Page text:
373 F3d 905 United States v. Morreno

373 F.3d 905

UNITED STATES of America, Appellee,
Mario MORRENO, Appellant.
United States of America, Appellee,
Francisco Beltran-Hernandez, also known as El Gordo, Appellant.

No. 03-1707.

No. 03-1953.

United States Court of Appeals, Eighth Circuit.

Submitted: February 12, 2004.

Filed: June 28, 2004.

Tom Stanley, argued, Los Angeles, CA, for appellant Morreno.

Phillip G. Wright, argued, Omaha, NE, for appellant Beltran-Hernandez.

Thomas J. Kangior, Special Asst. U.S. Attorney, argued, Omaha, NE, for appellee.

Before BYE, HEANEY, and SMITH, Circuit Judges.

SMITH, Circuit Judge.

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Mario Morreno and Francisco Beltran-Hernandez contend that the district court1 erred in denying their motions to suppress. Beltran-Hernandez also argues that there was insufficient evidence to support the jury's verdict and that the court erred in denying him "safety valve" relief. We affirm.



On October 12, 2001, Omaha Police Officers Mark Lang, Daniel Clark, Brian Heath, Mark Desler, and other officers in the Drug Interdiction Unit executed a search warrant at 3130 Chicago Street, Apartment No. 4, in Omaha, Nebraska, in search of illegal drugs. During the search, Officer Clark escorted Marie Smith,2 one of the occupants of Apartment No. 4, into the hallway. While in the hallway, Smith told Officer Clark that some of the methamphetamine found in the apartment belonged to the occupants of Apartment No. 7. Smith stated that "El Gordo," the owner of Apartment No. 7, sometimes stored his drugs inside Apartment No. 4. This was the first information the officers had received about Apartment No. 7.3


According to Officer Clark, during this conversation, he heard footsteps proceeding up the apartment's stairwell towards them. Officer Clark concealed himself in the upper stairwell. Officer Clark observed a man-later identified as Morreno-approach Apartment No. 7. Officer Clark greeted Morreno in English. Officer Clark asked Morreno, "How are you doing?" Morreno turned around, saw Officer Clark, and responded in English that he was "okay." In response to Officer Clark's questions, Morreno, in English, provided his name and stated that he had come to the apartment building to visit his cousin who resided in Apartment No. 7. Morreno appeared to understand Clark's questions and maintained eye contact during the questioning. During the conversation, Morreno reached (approximately three times) with his right hand to his right-front pants' pocket.


During this initial encounter, Officer Lang entered the hallway. Officer Lang observed Morreno standing next to Apartment No. 7. Morreno held a set of keys in his hand and was carrying a backpack. Officer Clark advised Officer Lang of the situation. Officer Lang inquired whether Morreno lived in Apartment No. 7, and Morreno responded that he was there to visit a friend. The officers told Morreno that they were conducting an investigation possibly involving Apartment No. 7 and that they were trying to determine if he resided in that apartment. Officer Lang also observed Morreno reach into his right-front pants' pocket. Officer Clark advised Morreno to keep his hand out of his pants' pocket.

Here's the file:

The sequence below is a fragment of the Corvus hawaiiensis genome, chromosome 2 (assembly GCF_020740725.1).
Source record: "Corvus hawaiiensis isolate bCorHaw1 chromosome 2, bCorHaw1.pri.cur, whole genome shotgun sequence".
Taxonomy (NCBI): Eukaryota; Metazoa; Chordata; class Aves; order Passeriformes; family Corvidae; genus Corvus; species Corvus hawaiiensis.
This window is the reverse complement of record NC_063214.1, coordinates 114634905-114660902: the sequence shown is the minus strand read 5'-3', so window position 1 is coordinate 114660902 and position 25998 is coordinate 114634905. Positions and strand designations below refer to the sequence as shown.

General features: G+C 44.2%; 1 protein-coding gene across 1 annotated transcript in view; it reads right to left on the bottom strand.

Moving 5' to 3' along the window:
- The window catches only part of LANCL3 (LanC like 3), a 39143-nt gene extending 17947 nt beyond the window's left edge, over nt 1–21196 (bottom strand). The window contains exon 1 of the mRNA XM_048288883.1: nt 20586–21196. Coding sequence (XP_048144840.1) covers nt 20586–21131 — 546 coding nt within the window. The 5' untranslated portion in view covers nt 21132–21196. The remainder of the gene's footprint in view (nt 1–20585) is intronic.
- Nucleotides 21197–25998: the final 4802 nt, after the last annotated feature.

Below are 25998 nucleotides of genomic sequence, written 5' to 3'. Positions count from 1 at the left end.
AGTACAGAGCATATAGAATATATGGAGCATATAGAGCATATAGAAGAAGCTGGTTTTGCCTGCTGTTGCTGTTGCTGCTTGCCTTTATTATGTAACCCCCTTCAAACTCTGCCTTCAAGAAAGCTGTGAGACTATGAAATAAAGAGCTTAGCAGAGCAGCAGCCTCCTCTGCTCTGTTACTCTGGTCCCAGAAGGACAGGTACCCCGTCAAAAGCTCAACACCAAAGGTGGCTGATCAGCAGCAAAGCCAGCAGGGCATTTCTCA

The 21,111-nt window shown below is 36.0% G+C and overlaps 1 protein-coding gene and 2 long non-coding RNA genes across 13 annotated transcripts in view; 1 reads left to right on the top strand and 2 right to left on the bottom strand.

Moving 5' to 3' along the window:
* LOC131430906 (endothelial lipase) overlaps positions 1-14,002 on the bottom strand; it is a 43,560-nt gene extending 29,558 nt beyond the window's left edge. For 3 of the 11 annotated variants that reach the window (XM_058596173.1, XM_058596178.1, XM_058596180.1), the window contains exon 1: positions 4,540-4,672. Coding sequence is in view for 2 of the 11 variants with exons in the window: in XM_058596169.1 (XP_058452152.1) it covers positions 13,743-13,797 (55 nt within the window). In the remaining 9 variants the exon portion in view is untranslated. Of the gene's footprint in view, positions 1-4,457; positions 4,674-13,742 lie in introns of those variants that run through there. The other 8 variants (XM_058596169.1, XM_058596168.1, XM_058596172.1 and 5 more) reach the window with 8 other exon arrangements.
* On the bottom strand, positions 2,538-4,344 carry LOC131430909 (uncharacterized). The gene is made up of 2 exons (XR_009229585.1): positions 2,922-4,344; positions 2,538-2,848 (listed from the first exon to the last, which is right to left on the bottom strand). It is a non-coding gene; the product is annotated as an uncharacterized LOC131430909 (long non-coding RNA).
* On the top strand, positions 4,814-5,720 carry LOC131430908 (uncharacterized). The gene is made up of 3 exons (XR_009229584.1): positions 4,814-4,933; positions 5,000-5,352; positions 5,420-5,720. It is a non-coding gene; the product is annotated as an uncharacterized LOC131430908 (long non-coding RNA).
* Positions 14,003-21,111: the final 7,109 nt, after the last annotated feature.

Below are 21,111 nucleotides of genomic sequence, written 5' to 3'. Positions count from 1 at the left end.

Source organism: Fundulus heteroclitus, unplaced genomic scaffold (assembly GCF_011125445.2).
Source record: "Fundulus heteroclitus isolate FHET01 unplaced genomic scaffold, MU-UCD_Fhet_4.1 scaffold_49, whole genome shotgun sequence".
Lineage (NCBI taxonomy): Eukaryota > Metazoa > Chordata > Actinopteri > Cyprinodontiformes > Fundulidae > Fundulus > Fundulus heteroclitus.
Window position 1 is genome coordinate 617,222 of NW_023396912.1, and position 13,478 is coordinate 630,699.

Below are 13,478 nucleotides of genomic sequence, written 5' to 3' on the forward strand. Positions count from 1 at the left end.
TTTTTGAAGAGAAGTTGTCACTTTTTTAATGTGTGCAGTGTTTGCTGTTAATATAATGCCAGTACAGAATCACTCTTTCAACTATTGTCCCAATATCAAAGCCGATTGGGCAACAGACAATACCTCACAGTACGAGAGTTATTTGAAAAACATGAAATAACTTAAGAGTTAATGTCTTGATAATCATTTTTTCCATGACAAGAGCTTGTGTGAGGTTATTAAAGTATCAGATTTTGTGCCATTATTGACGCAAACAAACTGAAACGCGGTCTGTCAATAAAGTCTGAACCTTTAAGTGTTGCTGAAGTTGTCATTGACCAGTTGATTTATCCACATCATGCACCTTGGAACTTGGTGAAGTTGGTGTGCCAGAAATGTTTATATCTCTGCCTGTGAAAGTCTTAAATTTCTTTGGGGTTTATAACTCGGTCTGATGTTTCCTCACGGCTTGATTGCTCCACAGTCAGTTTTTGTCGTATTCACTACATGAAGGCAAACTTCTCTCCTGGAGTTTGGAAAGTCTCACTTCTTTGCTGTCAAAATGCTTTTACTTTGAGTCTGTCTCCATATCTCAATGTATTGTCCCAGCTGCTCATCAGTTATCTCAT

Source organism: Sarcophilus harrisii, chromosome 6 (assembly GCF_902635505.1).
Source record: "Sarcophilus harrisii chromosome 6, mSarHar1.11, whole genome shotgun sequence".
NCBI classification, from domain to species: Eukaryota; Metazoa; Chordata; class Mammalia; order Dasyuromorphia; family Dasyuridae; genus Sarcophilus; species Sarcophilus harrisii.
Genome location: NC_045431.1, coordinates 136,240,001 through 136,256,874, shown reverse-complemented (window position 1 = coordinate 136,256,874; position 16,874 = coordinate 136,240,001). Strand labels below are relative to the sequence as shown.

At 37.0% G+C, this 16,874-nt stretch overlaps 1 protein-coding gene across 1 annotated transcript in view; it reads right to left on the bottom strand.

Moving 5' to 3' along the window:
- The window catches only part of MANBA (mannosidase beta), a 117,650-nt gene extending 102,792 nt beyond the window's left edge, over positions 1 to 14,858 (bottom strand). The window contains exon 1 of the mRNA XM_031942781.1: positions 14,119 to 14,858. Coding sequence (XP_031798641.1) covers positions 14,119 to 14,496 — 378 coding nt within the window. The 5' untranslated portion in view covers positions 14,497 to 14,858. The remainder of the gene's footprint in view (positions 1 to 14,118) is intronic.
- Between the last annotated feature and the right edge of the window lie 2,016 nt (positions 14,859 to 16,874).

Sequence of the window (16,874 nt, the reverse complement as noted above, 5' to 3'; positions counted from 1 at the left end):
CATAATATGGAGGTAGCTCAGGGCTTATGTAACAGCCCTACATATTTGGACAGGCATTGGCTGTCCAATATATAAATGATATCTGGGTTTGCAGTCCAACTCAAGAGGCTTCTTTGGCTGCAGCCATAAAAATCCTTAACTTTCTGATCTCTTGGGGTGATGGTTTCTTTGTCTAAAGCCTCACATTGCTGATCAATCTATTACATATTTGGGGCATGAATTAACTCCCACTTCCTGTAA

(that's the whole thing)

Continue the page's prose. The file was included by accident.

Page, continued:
Because of Morreno's attempts to reach into his pocket, Officer Lang conducted a pat-down search for officer safety. Officer Lang asked Morreno if he could take his backpack and place it on the floor while he conducted the pat-down, and Morreno responded by sliding the backpack off of his shoulder.


Officer Clark requested permission to search Morreno's backpack. Morreno consented. Officer Clark did not immediately open the backpack, but instead asked Officer Heath, who was fluent in Spanish, to ask Morreno for permission to search in Spanish. Officer Heath explained (in Spanish) to Morreno that the officers were conducting a narcotics investigation and, as part of that investigation, the officers would like to search Morreno's person and backpack. Officer Lang testified that he heard Moreno respond, "Si" to Officer Heath's request to search.


Officer Clark searched the backpack after Officer Heath told him that Morreno had consented. Officer Clark found packages of methamphetamine wrapped in a yellow-colored cellophane. Morreno uttered an expletive, but made no other statements. Officer Clark removed the methamphetamine from the backpack and told Officer Lang to arrest and handcuff Morreno. Clark continued to search through the backpack and found numerous bundles of methamphetamine, a small semi-automatic pistol, and over $4,000.